Walden

and Other Writings

by Henry David Thoreau

I finally read this, after two previous attempts (years ago) and a break in the middle for something easier. My copy contains not only Walden: or Life in the Woods but also Civil Disobedience, Slavery in Massachusetts, A Plea for Captain John Brown and Life Without Principle.

Here’s the thing: this is not at all what I expected. I always thought it was some wonderful if slightly archaic nature writing full of observations on the weather, birds and creatures, growing things etc. Not really. It’s a lot more about politics (as they were back then), protests on slavery, umbrage at modern developments ruining mankind (there’s pages and pages about how the train makes people hurry and rush about), how government should or should not affect our lives, why people should be engaged in something useful and soul-lifting instead of just working to earn money, etc. He criticizes his fellow man a lot. He does mention a few birds here and there, how peaceful it is to just sit under the trees, how much he appreciates the simple life. But he wasn’t far off in the woods in isolation. Tons of people visited him all the time it sounds like, really curious what he was doing out there by himself. The train ran very close to his cabin, the pond was a regular fishing spot for many, farmers and kids out picking berries walked close by, and he could hear cattle in the adjacent fields. It was walking distance to the village. He eschewed coffee and other so-called luxuries to live pretty much just off what he grew or gathered (I think): mainly his beans, and fish he caught. I thought there I would relate, there’s a whole chapter about cultivating the bean plants and I\’m a gardener too, but nope. It starts out about hoeing the beans and how nicely meditative that task can be, but soon unravels into other lofty topics that supposedly relate to what bean plants with their nice broad leaves made him think of but I can’t make head or tails out of it.
That was my main problem. Thoreau is very much a philosopher and it either makes my mind wander, or go in circles, or I have to read a passage three, four, five times in a row and I still don’t get what he was saying. So many pages of this book I was actually thinking about something else as the printed words marched through my head unheeded (so now I know how a fellow book-blogger could sing while she reads, which I didn’t comprehend before). The parts I liked? where Thoreau describes in detail the ice on the pond, the air bubbles in it, the way it forms and later on breaks up in the springtime, the industry of hired people who come to cut blocks of it, harvesting for use in summer- people had ice-boxes back then, not fridges and freezers, so this was interesting to read how that was done and how it was stored to prevent melting. How mud makes weird shapes during the spring thaw (but again he turned this into some lyrical comparison I did not get). The voices of owls, a mouse that got used to his presence, the geese he observed on the pond and fish under the clear water. I liked reading how he undertook to plumb and measure the pond’s depth, as people in the vicinity claimed it was bottomless, but nobody had ever really tried find out. I liked a lot of his sentiments and agreed with many of his opinions on what’s valuable in life etc, but it sure was tough to wade through all the words. Philosophy and political rants are really not my thing.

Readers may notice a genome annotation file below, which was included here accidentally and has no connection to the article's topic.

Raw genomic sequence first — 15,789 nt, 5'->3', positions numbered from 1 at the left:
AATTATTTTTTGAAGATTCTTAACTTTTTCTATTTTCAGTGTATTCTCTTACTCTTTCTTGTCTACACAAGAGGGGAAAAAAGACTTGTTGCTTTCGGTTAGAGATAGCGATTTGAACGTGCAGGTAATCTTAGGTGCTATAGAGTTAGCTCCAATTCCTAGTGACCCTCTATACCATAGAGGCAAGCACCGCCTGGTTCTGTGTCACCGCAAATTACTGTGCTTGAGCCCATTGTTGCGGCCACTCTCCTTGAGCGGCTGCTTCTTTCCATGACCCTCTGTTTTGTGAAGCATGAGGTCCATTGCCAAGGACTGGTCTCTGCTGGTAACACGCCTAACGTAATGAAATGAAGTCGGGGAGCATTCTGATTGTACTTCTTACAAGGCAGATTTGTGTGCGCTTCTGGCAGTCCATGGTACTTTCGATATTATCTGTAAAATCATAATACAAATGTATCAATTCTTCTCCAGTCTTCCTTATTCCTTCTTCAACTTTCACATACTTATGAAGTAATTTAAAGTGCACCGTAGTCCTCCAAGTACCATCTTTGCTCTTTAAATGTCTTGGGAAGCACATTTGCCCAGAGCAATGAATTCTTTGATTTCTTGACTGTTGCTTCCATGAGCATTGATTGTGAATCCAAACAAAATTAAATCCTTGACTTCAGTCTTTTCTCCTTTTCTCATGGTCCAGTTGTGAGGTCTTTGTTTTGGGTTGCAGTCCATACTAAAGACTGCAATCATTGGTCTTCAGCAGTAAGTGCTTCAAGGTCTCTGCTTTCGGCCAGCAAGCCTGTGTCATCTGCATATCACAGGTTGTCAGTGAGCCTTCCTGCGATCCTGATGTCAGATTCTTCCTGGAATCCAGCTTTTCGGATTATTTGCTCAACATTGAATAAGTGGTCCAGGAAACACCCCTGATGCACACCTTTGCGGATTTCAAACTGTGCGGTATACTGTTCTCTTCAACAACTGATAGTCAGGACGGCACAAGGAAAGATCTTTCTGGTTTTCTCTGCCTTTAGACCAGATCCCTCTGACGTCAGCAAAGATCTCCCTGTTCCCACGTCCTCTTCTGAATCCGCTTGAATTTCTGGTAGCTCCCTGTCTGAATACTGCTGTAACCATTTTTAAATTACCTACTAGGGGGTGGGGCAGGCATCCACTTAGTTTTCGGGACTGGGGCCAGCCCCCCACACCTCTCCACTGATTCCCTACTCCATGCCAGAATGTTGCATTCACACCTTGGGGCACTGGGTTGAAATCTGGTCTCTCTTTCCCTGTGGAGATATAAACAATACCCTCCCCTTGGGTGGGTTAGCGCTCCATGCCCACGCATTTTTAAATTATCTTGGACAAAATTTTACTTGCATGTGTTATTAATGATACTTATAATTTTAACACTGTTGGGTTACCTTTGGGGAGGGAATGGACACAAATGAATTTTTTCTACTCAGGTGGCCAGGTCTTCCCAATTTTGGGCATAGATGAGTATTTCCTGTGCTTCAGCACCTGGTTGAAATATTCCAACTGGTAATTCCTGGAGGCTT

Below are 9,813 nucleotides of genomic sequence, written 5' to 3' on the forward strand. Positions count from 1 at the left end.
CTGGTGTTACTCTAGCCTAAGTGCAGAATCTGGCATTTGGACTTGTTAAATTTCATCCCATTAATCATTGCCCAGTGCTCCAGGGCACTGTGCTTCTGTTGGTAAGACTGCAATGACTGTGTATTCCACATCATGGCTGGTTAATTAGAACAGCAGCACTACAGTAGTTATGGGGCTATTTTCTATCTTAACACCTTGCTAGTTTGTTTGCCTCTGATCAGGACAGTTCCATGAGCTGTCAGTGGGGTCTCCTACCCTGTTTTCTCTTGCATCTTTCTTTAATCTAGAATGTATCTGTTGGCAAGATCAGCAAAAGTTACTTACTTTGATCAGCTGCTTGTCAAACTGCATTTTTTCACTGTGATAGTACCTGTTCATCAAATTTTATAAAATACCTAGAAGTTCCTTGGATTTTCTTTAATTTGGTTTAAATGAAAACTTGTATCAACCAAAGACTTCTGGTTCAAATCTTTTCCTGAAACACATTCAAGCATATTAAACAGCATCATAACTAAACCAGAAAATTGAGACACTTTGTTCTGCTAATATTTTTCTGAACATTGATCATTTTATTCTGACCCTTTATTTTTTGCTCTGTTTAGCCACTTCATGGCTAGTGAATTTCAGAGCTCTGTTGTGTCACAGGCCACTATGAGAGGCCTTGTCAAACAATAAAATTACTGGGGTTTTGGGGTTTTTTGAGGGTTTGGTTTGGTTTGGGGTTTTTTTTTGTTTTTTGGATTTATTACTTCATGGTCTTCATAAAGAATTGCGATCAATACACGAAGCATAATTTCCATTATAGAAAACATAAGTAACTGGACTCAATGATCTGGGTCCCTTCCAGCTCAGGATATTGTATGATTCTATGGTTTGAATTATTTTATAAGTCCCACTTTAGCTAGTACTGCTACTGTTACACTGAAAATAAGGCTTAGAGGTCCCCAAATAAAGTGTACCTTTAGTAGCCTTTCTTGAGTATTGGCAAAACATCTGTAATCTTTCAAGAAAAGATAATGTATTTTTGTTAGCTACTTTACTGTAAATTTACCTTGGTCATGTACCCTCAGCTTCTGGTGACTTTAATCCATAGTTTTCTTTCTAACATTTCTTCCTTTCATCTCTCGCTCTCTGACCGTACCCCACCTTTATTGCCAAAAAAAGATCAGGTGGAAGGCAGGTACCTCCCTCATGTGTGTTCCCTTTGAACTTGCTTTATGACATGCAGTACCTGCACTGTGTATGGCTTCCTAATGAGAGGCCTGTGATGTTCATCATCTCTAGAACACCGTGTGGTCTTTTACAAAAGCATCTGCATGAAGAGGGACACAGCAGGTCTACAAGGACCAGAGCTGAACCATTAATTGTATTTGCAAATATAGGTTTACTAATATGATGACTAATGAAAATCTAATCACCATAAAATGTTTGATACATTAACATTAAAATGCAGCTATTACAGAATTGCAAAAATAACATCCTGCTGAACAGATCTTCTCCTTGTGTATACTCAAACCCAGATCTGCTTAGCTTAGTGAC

Note on below: this is obviously one of those great books which I personally have difficulty appreciating. I didn’t exactly enjoy reading it, though I do feel enriched by it. It was pretty hard to get through. If it had been easier and more enjoyable, definitely would have given it a 4. The publication dates noted span the five works in this volume.
Rating: 3/5
368 pages, 1849-1863

5 Responses

  1. I prefer Walden to Thoreau's other writings. I've read it a few times, and every time I do I find more quotes to jot down in my notebook. 🙂

  2. I always had the impression that Thoreau was a bit of a fraud, really. Wasn't his home in the woods within walking distance of his mother's home-cooking? That kind of ruined it for me. LOL

  3. Yes, exactly. He did a lot of his own making what he needed and such- but also did not really leave civilization behind as visitors and conveniences and tools to borrow were near at hand. In fact, the book I'm reading right now (Stranger in the Woods) outright calls Thoreau a fraud- on the part of those who consider themselves actual hermits.

  4. Here are two: \”In the long run, men hit only what they aim at. Therefore, thought they should fail immediately, they had better aim at something high.\” And also: \”If one advances confidently in the direction of his dreams, and endeavors to live the life which he has imagined, he will meet with a success unexpected in common hours. If you have built castles in the air, your work need not be lost; that is where they should be. Now put the foundations under them.\” But there are a lot more in my notebook. 🙂

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